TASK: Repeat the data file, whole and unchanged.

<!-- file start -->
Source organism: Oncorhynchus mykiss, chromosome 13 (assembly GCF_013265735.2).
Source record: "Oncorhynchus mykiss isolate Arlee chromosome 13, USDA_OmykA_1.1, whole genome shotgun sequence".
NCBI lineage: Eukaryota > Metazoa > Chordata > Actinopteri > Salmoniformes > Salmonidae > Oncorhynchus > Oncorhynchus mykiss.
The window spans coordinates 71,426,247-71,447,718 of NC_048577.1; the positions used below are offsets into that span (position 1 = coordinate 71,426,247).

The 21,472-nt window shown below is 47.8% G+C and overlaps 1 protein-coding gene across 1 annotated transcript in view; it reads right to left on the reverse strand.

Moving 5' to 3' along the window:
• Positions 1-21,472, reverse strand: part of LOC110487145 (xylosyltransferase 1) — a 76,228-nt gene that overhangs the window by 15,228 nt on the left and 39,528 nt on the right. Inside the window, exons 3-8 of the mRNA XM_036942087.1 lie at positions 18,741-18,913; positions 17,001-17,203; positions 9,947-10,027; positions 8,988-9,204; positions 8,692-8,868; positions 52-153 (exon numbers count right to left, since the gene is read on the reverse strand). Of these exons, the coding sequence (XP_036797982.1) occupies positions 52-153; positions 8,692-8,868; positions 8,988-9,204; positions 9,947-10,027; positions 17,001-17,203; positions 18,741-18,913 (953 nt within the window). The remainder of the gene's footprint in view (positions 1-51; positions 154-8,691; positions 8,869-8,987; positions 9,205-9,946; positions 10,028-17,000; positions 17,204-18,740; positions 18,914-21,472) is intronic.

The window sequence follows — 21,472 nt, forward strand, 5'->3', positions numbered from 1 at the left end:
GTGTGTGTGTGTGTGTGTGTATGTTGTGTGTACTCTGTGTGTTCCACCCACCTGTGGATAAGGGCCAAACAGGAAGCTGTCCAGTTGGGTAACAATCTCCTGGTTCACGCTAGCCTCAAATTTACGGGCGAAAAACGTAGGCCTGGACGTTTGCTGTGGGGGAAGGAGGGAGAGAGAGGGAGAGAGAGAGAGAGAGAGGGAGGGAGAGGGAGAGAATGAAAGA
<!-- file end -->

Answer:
Source organism: Oncorhynchus mykiss, chromosome 13 (assembly GCF_013265735.2).
Source record: "Oncorhynchus mykiss isolate Arlee chromosome 13, USDA_OmykA_1.1, whole genome shotgun sequence".
NCBI lineage: Eukaryota > Metazoa > Chordata > Actinopteri > Salmoniformes > Salmonidae > Oncorhynchus > Oncorhynchus mykiss.
The window spans coordinates 71,426,247-71,447,718 of NC_048577.1; the positions used below are offsets into that span (position 1 = coordinate 71,426,247).

The 21,472-nt window shown below is 47.8% G+C and overlaps 1 protein-coding gene across 1 annotated transcript in view; it reads right to left on the reverse strand.

Moving 5' to 3' along the window:
• Positions 1-21,472, reverse strand: part of LOC110487145 (xylosyltransferase 1) — a 76,228-nt gene that overhangs the window by 15,228 nt on the left and 39,528 nt on the right. Inside the window, exons 3-8 of the mRNA XM_036942087.1 lie at positions 18,741-18,913; positions 17,001-17,203; positions 9,947-10,027; positions 8,988-9,204; positions 8,692-8,868; positions 52-153 (exon numbers count right to left, since the gene is read on the reverse strand). Of these exons, the coding sequence (XP_036797982.1) occupies positions 52-153; positions 8,692-8,868; positions 8,988-9,204; positions 9,947-10,027; positions 17,001-17,203; positions 18,741-18,913 (953 nt within the window). The remainder of the gene's footprint in view (positions 1-51; positions 154-8,691; positions 8,869-8,987; positions 9,205-9,946; positions 10,028-17,000; positions 17,204-18,740; positions 18,914-21,472) is intronic.

The window sequence follows — 21,472 nt, forward strand, 5'->3', positions numbered from 1 at the left end:
GTGTGTGTGTGTGTGTGTGTATGTTGTGTGTACTCTGTGTGTTCCACCCACCTGTGGATAAGGGCCAAACAGGAAGCTGTCCAGTTGGGTAACAATCTCCTGGTTCACGCTAGCCTCAAATTTACGGGCGAAAAACGTAGGCCTGGACGTTTGCTGTGGGGGAAGGAGGGAGAGAGAGGGAGAGAGAGAGAGAGAGAGGGAGGGAGAGGGAGAGAATGAAAGA